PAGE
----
By evening we were safely anchored in Cross Island, where we had anchored the month before on our way up.
Next morning we took the dinghy ashore. Cross Island is owned by the National Wildlife Refuge. It has a number of poorly maintained trails which we explored. With a hand-held GPS, we managed to avoid getting seriously lost. And about noon, we headed out. Destination for the night was Moose Snare Cove, reported to be not only beautiful but a hurricane hole. Well, it might be, if not for the lobster pots. There was no way we could anchor in the narrow channel with the pots everywhere. But anchored just outside, we took a dinghy ride in and enjoyed the scenery.
Curious House on Foster Is. in Machias Bay
From there, we wandered through the islands of Englishman and Machias Bay. We sailed through Johnson Cove. past Shopee Island, into Shorey Cove on the north side of Roque Island. Rounding the west side of Roque, we entered its beautiful southern harbor where we walked its famous beach. Heading west, we nosed our way through the Thoroughfare and out into Chandler Bay.
The Cow Yard
Rounding Black Head on Head Harbor Island, we began to work through the lobster pots into Head Harbor, and then inside it, into The Cow Yard. Although it looks open to the swell, the cruising guide said it was protected, and with the anchor set, we agreed!
Dinner in The Cow Yard
Anchored, we took the dinghy and ran over to nearby Mistake Island where we stretched our legs. After using the GPS to find our way back (passed the wrong cove) we settled in to a quiet night.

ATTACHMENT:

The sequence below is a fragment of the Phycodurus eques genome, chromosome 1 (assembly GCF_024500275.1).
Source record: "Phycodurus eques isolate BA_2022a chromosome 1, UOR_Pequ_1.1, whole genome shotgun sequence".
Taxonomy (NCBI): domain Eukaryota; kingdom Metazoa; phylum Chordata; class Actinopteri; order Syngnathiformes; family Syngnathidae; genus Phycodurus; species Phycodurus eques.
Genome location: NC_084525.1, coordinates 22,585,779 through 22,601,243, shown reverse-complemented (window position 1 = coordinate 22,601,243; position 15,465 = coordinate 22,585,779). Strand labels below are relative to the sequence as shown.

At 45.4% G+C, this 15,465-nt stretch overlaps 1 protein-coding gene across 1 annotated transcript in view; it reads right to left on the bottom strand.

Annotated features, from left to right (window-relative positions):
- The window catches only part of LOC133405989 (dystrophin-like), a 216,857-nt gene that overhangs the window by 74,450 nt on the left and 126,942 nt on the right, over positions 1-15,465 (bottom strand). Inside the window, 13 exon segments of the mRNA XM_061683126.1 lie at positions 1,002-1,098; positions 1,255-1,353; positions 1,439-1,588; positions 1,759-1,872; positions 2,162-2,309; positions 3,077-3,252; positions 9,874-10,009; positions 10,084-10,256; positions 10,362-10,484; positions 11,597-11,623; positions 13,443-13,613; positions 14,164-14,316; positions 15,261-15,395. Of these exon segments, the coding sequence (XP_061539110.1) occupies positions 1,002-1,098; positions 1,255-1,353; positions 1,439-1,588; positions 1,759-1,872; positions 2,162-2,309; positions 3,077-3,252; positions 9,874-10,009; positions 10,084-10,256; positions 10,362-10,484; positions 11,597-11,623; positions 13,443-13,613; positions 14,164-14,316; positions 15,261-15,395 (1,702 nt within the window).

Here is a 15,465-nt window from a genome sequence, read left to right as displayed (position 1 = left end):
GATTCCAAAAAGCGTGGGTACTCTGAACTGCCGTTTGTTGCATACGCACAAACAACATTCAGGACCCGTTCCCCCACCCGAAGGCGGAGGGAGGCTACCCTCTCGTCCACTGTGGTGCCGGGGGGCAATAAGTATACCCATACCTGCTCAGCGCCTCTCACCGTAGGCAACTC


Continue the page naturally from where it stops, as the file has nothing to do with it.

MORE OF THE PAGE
Estelle at anchor in The Mud Hole
This morning, after a leisurely breakfast, we worked our way out of Head Harbor and in past Mistake Harbor and across Eastern Bay, about 3.5 miles in total, and into The Mud Hole. Just at the mouth we met a single boat exiting. To enter or exit requires half tide at greater to cross a mud bank that crosses the mouth. And at the same time avoiding the large rock in the narrow entrance. Safely in, we anchored and began to fond a place to land in the dinghy. With no natural landing, we searched the rocks until we found a spot where we could scramble up the rocks, leaving the dinghy with a stern anchor to ensure it wouldn't by hanging stranded high on the rocks on our return. With 12' tides, this is essential. Ashore we found the trail and spent the afternoon hiking the trails and rocks of Great Wass Island.
Returning to the dinghy, we were pleased that our mooring system worked and we could ease ourselves down the rocks and back aboard for the night.
Hiking on Great Wass Island
From here, back to the mid-coast area for more cruising.